- League of Women Voters of Pennsylvania v. Commonwealth (2018)- Democracy & Voting Rights
The Court struck down Pennsylvania’s 2011 congressional map as an unconstitutional partisan gerrymander that unfairly favored Republicans. Before the change, Republicans held a 13-5 advantage in the Pennsylvania congressional delegation. Since the new map went into effect in 2018, there has been a 9-9 partisan balance, greatly more consistent with the preferences of the state’s voters. This was a groundbreaking decision because it ensured Pennsylvania voters could cast their ballots under a fair and constitutional map.
- Washington v. Department of Public Welfare (2018)- Disability Rights
The Court, in a unanimous decision, took an important step to protect Pennsylvanians living in poverty due to serious disability, domestic violence, or other factors preventing them from working. The Court struck down a law (Act 80 of 2012) which eliminated cash benefits and made it more difficult for poor families with young children to qualify for aid.
- Robinson Township v. Commonwealth (2016)- Environment
The Court struck down a provision of Pennsylvania law that required the state to notify only public, but not private, well owners of toxic spills that could affect drinking water. It also struck down a medical “gag rule” provision that would have prevented doctors from discussing chemicals involved in fracking with their patients.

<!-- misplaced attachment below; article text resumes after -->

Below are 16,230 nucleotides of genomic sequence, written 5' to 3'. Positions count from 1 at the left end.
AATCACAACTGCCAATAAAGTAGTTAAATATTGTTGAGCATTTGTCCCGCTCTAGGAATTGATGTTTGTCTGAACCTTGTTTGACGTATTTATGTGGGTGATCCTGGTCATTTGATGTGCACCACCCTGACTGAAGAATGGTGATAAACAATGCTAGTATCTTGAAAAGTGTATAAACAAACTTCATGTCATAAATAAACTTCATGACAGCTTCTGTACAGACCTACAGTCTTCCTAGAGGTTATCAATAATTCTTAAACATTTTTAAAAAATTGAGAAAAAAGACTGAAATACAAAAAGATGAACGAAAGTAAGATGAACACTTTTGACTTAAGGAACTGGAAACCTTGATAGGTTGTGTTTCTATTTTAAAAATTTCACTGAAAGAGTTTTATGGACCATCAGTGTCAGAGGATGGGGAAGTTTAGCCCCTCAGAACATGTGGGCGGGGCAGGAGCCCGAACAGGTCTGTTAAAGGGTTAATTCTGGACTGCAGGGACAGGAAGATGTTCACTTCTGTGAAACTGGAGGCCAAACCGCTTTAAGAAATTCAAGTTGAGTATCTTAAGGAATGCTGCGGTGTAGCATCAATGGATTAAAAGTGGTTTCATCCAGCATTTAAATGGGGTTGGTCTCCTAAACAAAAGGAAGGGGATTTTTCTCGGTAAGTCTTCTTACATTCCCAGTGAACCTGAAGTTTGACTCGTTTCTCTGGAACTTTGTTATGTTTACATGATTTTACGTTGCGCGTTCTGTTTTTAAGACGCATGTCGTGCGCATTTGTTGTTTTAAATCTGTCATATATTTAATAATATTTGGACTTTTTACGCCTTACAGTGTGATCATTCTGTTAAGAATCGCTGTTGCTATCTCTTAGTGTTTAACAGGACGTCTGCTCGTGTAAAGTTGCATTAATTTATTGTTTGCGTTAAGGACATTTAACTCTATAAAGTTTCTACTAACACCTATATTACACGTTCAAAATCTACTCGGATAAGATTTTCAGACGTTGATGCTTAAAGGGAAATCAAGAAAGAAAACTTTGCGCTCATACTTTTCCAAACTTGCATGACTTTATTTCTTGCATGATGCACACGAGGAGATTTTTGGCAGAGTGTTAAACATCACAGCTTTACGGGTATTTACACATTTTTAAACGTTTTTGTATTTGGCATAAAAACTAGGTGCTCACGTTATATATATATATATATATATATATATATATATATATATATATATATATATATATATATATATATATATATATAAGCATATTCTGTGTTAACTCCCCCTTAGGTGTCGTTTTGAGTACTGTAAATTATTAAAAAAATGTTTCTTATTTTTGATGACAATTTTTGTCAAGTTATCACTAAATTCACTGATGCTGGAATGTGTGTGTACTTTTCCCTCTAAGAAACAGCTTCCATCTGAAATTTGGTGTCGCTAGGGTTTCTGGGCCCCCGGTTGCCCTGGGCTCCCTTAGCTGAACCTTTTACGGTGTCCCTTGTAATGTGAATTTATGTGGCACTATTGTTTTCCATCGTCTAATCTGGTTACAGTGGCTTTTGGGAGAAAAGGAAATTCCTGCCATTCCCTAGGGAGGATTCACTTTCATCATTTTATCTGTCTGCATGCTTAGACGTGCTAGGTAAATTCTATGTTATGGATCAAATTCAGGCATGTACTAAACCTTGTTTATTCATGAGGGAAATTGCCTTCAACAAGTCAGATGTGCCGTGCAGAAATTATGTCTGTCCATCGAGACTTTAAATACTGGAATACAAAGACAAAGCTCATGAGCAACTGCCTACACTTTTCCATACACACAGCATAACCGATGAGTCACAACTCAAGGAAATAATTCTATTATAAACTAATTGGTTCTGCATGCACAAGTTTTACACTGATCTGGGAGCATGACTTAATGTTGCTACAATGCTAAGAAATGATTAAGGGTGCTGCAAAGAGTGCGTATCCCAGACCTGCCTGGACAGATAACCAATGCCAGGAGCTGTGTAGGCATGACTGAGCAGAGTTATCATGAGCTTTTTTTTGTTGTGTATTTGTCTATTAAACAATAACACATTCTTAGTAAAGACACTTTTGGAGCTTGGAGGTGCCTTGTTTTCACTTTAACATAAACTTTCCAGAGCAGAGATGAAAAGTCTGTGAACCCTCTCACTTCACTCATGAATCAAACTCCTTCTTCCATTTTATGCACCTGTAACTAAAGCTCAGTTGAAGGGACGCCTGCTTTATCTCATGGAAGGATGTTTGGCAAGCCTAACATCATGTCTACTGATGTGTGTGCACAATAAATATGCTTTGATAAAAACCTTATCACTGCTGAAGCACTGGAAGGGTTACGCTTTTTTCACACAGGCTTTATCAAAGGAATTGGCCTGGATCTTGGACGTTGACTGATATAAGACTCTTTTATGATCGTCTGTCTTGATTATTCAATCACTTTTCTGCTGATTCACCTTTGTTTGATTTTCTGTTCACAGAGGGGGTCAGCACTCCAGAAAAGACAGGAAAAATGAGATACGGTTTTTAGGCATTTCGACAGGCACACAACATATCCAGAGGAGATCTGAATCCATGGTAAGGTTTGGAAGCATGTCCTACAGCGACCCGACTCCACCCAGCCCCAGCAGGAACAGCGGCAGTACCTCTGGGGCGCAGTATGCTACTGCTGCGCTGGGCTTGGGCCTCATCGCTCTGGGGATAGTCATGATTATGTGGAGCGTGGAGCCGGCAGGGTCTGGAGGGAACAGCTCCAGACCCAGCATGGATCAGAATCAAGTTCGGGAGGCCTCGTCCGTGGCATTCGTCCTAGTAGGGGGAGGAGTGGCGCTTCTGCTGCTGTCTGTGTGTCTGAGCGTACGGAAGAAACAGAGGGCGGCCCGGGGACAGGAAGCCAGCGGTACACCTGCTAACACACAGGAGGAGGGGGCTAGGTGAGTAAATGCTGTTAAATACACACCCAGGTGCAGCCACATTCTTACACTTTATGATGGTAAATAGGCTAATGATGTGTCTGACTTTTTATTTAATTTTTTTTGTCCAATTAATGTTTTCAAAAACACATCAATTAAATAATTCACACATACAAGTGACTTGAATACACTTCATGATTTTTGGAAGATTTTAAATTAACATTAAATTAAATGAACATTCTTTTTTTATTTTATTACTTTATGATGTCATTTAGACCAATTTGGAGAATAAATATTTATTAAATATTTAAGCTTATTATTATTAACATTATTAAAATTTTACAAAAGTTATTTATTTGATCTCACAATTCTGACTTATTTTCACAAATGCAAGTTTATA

- Briggs v. Southwestern Energy (2020)- Environment
The Court ruled that oil and gas companies cannot be held liable for underground trespass when their fracking operations drain chemicals from adjacent land. This ruling shields oil and gas companies from accountability and limits protections for private landowners.
How to Weigh In On Your Supreme Court
- Are you registered to vote in Pennsylvania? To check your voter status, click here. Not registered? You can register to vote online here. You can find more information on other ways to register to vote here.
- The last day to register for Pennsylvania’s November Election is October 23, 2023.
- The last day to register for Pennsylvania’s November Election is October 23, 2023.
- Do you have a plan to vote? In Pennsylvania, there are multiple ways to vote!
- Vote in-person at your polling place on election day. Find your polling place here. Polls will be open from 7am to 8pm. Make sure you have everything you need to vote (NOTE: if you are voting for the first time at your polling place, you must bring a photo ID).
- Can’t make it to the polls or won’t be in Pennsylvania on election day? There are other ways to vote!
- Mail-in ballot: if you’d rather vote by mail, then you can request a mail-in ballot. Any qualified, registered PA voter can request a mail-in ballot! You can request yours here.
- Absentee ballot: if you will be out of your municipality on election day or are unable to make it to the polls on election day, you may request an absentee ballot. You can request your absentee ballot here.
- To return your ballot, you can mail your ballot in or return it in-person. To find more information on returning your ballot in-person, click here.
- The last day to request an absentee or mail-in ballot online is October 31, 2023, by 5pm. Your ballot must be returned no later than November 7, 2023, at 8pm.
- Make sure your WHOLE BALLOT is completed. Your voice matters in every election!